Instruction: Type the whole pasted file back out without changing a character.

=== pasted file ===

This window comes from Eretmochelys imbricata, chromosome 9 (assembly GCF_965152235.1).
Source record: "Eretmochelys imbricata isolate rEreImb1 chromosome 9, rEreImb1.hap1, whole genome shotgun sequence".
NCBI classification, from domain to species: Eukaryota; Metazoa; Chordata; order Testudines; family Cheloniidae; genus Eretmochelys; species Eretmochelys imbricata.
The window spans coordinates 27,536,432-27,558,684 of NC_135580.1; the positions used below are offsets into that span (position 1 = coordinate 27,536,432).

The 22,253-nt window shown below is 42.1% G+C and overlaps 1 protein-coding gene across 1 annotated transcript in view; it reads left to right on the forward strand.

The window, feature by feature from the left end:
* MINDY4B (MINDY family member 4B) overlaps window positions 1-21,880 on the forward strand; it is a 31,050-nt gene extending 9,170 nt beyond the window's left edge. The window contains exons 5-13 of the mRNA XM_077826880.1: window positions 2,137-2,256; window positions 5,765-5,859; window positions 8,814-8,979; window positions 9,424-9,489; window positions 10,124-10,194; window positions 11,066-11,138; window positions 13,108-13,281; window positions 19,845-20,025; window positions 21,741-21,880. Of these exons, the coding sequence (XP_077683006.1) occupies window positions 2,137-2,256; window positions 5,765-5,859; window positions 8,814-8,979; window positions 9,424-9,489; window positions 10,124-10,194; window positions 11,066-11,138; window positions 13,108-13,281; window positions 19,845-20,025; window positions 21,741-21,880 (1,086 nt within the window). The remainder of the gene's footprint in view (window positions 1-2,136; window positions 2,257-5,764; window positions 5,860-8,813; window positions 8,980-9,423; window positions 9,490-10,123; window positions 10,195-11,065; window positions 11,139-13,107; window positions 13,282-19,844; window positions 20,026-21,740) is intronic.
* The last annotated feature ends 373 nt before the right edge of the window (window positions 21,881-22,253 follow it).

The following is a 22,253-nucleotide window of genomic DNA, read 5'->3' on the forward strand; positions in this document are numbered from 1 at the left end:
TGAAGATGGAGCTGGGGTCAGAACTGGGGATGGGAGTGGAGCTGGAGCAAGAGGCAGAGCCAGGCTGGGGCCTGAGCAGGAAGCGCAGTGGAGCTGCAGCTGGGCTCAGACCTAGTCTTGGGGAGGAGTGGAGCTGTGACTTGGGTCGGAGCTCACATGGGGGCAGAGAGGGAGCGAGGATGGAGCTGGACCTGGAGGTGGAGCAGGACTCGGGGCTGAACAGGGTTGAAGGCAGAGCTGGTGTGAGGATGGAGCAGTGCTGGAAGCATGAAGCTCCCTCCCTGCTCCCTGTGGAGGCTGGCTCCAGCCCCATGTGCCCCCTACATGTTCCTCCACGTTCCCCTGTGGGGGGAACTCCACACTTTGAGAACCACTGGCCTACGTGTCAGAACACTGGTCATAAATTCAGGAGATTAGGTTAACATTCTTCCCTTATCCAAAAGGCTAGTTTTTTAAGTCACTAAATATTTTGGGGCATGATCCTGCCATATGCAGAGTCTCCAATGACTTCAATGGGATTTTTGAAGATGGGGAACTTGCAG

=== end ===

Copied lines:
This window comes from Eretmochelys imbricata, chromosome 9 (assembly GCF_965152235.1).
Source record: "Eretmochelys imbricata isolate rEreImb1 chromosome 9, rEreImb1.hap1, whole genome shotgun sequence".
NCBI classification, from domain to species: Eukaryota; Metazoa; Chordata; order Testudines; family Cheloniidae; genus Eretmochelys; species Eretmochelys imbricata.
The window spans coordinates 27,536,432-27,558,684 of NC_135580.1; the positions used below are offsets into that span (position 1 = coordinate 27,536,432).

The 22,253-nt window shown below is 42.1% G+C and overlaps 1 protein-coding gene across 1 annotated transcript in view; it reads left to right on the forward strand.

The window, feature by feature from the left end:
* MINDY4B (MINDY family member 4B) overlaps window positions 1-21,880 on the forward strand; it is a 31,050-nt gene extending 9,170 nt beyond the window's left edge. The window contains exons 5-13 of the mRNA XM_077826880.1: window positions 2,137-2,256; window positions 5,765-5,859; window positions 8,814-8,979; window positions 9,424-9,489; window positions 10,124-10,194; window positions 11,066-11,138; window positions 13,108-13,281; window positions 19,845-20,025; window positions 21,741-21,880. Of these exons, the coding sequence (XP_077683006.1) occupies window positions 2,137-2,256; window positions 5,765-5,859; window positions 8,814-8,979; window positions 9,424-9,489; window positions 10,124-10,194; window positions 11,066-11,138; window positions 13,108-13,281; window positions 19,845-20,025; window positions 21,741-21,880 (1,086 nt within the window). The remainder of the gene's footprint in view (window positions 1-2,136; window positions 2,257-5,764; window positions 5,860-8,813; window positions 8,980-9,423; window positions 9,490-10,123; window positions 10,195-11,065; window positions 11,139-13,107; window positions 13,282-19,844; window positions 20,026-21,740) is intronic.
* The last annotated feature ends 373 nt before the right edge of the window (window positions 21,881-22,253 follow it).

The following is a 22,253-nucleotide window of genomic DNA, read 5'->3' on the forward strand; positions in this document are numbered from 1 at the left end:
TGAAGATGGAGCTGGGGTCAGAACTGGGGATGGGAGTGGAGCTGGAGCAAGAGGCAGAGCCAGGCTGGGGCCTGAGCAGGAAGCGCAGTGGAGCTGCAGCTGGGCTCAGACCTAGTCTTGGGGAGGAGTGGAGCTGTGACTTGGGTCGGAGCTCACATGGGGGCAGAGAGGGAGCGAGGATGGAGCTGGACCTGGAGGTGGAGCAGGACTCGGGGCTGAACAGGGTTGAAGGCAGAGCTGGTGTGAGGATGGAGCAGTGCTGGAAGCATGAAGCTCCCTCCCTGCTCCCTGTGGAGGCTGGCTCCAGCCCCATGTGCCCCCTACATGTTCCTCCACGTTCCCCTGTGGGGGGAACTCCACACTTTGAGAACCACTGGCCTACGTGTCAGAACACTGGTCATAAATTCAGGAGATTAGGTTAACATTCTTCCCTTATCCAAAAGGCTAGTTTTTTAAGTCACTAAATATTTTGGGGCATGATCCTGCCATATGCAGAGTCTCCAATGACTTCAATGGGATTTTTGAAGATGGGGAACTTGCAG